Lions preview: Molding team into Bucs' image

One small step last year, another this year? Perhaps. Their streak of six straight years with double-digit defeats now ended, the Lions are trying to remake themselves in the image of coach Rod Marinelli's former team in Tampa Bay.

Marinelli is going into his third season with the Lions and it has taken him this long to adjust the roster. The road has been painful; last year, Detroit allowed more points and more yards than any other team, and allowed opponents to complete a league-high 70.1 percent of their passes. However, the Lions not only look different but much sharper, particularly on defense, where they are quicker, this summer.

With the departure of Shaun Rogers, the defensive line is shrinking. It appears 300 pounds is now the maximum as Marinelli demands leaner, quicker players like he had as the defensive line coach of the Buccaneers. For the secondary, he imported three players with experience in the Tampa 2 defense: Strong safety Dwight Smith, cornerback Brian Kelly and free safety Kalvin Pearson. The team also acquired cornerback Leigh Bodden in the Rogers trade to Cleveland.

The offense also is changing, and the goal is as much to assist the defense as it is to be more productive on offense. Marinelli wants to run the ball more than the Lions did the last two years with Mike Martz as offensive coordinator. The Marinelli and Martz philosophies were quite different and never meshed.

Detroit plans to balance an offense that last year called passes on two-thirds of its plays. Third-round draft choice Kevin Smith looks like the feature back behind a zone blocking line; the offense is so similar to what Smith was used to in college that he came to camp already knowing the names of the plays.

Smith is more of a plodder than a burner. Big plays on offense still will have to come in the passing game, and second-year wide receiver Calvin Johnson looks like a player on the verge of a breakout year. Johnson was hobbled most of his rookie year with a back problem but has looked terrific this summer.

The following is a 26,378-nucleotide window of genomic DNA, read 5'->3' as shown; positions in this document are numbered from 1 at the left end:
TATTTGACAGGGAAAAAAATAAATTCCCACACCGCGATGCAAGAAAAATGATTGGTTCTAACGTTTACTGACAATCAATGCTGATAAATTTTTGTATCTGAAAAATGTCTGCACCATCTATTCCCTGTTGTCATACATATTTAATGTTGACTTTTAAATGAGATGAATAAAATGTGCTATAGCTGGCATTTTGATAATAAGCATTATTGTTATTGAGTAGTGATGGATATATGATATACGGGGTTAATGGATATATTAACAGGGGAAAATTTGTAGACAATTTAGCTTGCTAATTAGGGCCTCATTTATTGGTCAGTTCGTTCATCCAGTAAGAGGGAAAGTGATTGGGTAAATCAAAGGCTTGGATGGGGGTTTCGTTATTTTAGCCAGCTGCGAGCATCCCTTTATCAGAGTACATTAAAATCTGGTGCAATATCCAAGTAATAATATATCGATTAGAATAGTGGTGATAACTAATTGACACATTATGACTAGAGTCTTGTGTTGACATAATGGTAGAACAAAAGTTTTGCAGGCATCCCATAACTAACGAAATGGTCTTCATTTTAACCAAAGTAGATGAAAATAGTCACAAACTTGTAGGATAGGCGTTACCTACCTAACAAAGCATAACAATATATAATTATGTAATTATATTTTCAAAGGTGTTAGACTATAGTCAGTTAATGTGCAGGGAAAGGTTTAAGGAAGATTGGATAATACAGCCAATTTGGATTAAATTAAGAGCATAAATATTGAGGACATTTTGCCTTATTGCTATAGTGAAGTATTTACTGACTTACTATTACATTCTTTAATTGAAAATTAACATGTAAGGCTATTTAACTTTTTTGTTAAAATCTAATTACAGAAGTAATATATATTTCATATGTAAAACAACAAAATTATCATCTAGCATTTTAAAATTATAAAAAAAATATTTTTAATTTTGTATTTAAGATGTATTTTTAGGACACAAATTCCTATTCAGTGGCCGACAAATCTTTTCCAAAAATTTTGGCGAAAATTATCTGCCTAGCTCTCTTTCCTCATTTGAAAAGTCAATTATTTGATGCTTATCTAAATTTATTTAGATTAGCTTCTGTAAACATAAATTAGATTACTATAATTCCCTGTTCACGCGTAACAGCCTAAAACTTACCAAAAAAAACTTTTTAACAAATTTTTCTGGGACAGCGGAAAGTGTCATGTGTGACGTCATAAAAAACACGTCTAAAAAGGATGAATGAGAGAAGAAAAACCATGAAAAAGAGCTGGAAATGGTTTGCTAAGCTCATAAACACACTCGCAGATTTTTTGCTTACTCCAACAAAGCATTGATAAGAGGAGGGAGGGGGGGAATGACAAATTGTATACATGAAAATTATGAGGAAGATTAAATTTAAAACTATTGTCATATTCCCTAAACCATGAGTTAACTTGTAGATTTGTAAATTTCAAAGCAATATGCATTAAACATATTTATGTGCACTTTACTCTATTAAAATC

On the hot seat

Defensive right end Dewayne White, a former Tampa Bay player brought in last year in the early stages of the defensive makeover. The Lions need White to become an elite pass rusher in order to improve significantly on last year's career high 6½ sacks.

Difference-maker

Wide receiver Calvin Johnson looks like he could be poised for a monster year. Johnson's rookie numbers (48 catches, 756 yards, 4 TDs) were nothing special, but now that he's fully healthy again he seems poised for an explosion.

Hard road to hoe

Last year, Detroit started 6-2 and went 1-7 the second half of the season. The Lions must try to avoid a repeat even though the schedule starts easy and then gets tougher. December looks difficult, with home games against Minnesota and New Orleans and road games against Indianapolis and Green Bay, where the Lions have not won in 17 tries since 1991, the year before Brett Favre arrived. Maybe his departure will change their fortune there.

Lions will be better than you think if ...

They can run the ball and the defensive makeover results in the expected improvement.

Lions will be worse than you think if ...

The defensive changes do not pay off.

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